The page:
As I was standing with him, talking, he started poking at the crack, making it bigger. I guess in his mind, he assumed I was going to fix it, so it didn’t matter.
But it mattered in a deeper way than he could have imagined.
Afterwards, as I considered what had happened, I saw how deeply my wiring went when it came to not speaking up when something was happening that I felt wasn’t okay.
I heard that wiring in my head as, “Don’t question; don’t say anything; keep quiet; don’t cause trouble.”
It was old wiring from childhood that had taken over.
I was a grown woman, a homeowner who had hired this man to do work for me. And yet, in that moment when I couldn’t speak up, I was a child, feeling small and powerless.
I was a little girl who didn’t feel allowed to speak up, even when what was happening around her didn’t feel right or was upsetting or confusing.
If a new friend tramples one of your boundaries, do you feel comfortable speaking up then? How about when a family member continually says things that you find hurtful – are you willing to address it?
Or, does the concept of speaking up, using your voice in an assertive way, feel like “conflict” to you?
Does it make you want to dive into a deep hole to protect yourself?
Those of us who recognize that wiring of “keep quiet” have gotten really good at suppressing what we feel. It causes us to lose our authenticity and damages our relationship with ourselves and others.
When we continually stuff things down that we want to address, it turns into anger and resentment.
Ironically, we mistakenly believe that we’re protecting our connection to others by staying small and quiet. This is because initially, if you started doing this in your childhood, there was a good reason for it, and it did keep you safe.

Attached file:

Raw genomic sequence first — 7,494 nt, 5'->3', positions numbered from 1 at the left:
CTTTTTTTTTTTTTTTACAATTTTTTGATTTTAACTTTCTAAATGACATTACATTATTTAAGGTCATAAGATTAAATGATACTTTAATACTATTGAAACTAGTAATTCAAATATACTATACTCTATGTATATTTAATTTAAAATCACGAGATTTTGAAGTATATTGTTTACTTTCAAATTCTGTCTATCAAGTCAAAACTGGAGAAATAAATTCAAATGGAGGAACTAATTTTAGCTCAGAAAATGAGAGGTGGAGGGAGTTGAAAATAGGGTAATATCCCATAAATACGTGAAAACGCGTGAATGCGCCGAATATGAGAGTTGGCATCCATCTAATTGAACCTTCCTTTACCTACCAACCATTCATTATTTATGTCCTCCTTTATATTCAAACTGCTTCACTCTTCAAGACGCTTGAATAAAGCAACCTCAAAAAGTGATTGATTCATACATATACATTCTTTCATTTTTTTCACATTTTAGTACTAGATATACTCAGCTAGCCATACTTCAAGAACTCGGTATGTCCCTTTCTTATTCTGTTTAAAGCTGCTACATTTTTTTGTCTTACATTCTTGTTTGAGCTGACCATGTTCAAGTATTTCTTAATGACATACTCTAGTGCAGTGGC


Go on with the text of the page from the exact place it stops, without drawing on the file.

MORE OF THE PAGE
But now, it’s pretty likely that it is destructive on both a personal level and in your relationships with others. That unresolved, tense, negative, and conflicted energy doesn’t go away – it lingers beneath the surface until Life presents another opportunity to bring it up in an effort to heal it.
Perhaps, like me, these are some things that you need to hear:
- You deserve to be seen; you deserve to be heard; you deserve to speak up if something is happening that you're not okay with.
- Your needs matter just as much as everyone else’s.
- You being assertive does not mean that you are being aggressive, rude, or disrespectful.
Practice speaking up and using your voice in situations where it feels safe to do so. Each time I do now, I can feel that little person inside me who didn’t feel permitted to use her voice, cheering me on.
Check in and see if you might have a similar experience.
Learn more about Core-level Coaching
Learn more about Bobbi Beuree, Nova Scotia-based Coach + Facilitator
Bobbi Beuree, Certified CAN Coach + Facilitator is located Nova Scotia and provides interactive 1:1 coaching services, as well as group coaching events.